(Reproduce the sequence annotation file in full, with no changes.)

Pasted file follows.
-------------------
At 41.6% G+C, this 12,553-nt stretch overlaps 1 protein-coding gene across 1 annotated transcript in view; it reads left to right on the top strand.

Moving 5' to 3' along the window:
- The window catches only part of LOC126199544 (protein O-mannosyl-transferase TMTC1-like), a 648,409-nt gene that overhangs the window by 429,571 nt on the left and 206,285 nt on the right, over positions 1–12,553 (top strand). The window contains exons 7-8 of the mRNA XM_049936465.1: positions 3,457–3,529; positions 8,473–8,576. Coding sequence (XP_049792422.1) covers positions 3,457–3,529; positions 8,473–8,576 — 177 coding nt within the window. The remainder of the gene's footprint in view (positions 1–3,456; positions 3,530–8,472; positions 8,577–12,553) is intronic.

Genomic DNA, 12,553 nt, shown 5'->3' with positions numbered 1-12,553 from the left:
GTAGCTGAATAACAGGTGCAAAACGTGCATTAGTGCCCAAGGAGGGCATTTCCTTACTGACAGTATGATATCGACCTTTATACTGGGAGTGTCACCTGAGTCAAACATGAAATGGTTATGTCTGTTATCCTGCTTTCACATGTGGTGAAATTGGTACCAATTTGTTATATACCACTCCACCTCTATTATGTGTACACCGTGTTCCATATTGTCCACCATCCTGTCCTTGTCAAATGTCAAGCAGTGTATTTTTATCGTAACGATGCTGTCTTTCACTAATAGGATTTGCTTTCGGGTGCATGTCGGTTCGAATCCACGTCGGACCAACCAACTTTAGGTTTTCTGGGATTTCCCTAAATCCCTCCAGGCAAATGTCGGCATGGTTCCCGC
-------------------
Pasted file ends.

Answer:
At 41.6% G+C, this 12,553-nt stretch overlaps 1 protein-coding gene across 1 annotated transcript in view; it reads left to right on the top strand.

Moving 5' to 3' along the window:
- The window catches only part of LOC126199544 (protein O-mannosyl-transferase TMTC1-like), a 648,409-nt gene that overhangs the window by 429,571 nt on the left and 206,285 nt on the right, over positions 1–12,553 (top strand). The window contains exons 7-8 of the mRNA XM_049936465.1: positions 3,457–3,529; positions 8,473–8,576. Coding sequence (XP_049792422.1) covers positions 3,457–3,529; positions 8,473–8,576 — 177 coding nt within the window. The remainder of the gene's footprint in view (positions 1–3,456; positions 3,530–8,472; positions 8,577–12,553) is intronic.

Genomic DNA, 12,553 nt, shown 5'->3' with positions numbered 1-12,553 from the left:
GTAGCTGAATAACAGGTGCAAAACGTGCATTAGTGCCCAAGGAGGGCATTTCCTTACTGACAGTATGATATCGACCTTTATACTGGGAGTGTCACCTGAGTCAAACATGAAATGGTTATGTCTGTTATCCTGCTTTCACATGTGGTGAAATTGGTACCAATTTGTTATATACCACTCCACCTCTATTATGTGTACACCGTGTTCCATATTGTCCACCATCCTGTCCTTGTCAAATGTCAAGCAGTGTATTTTTATCGTAACGATGCTGTCTTTCACTAATAGGATTTGCTTTCGGGTGCATGTCGGTTCGAATCCACGTCGGACCAACCAACTTTAGGTTTTCTGGGATTTCCCTAAATCCCTCCAGGCAAATGTCGGCATGGTTCCCGC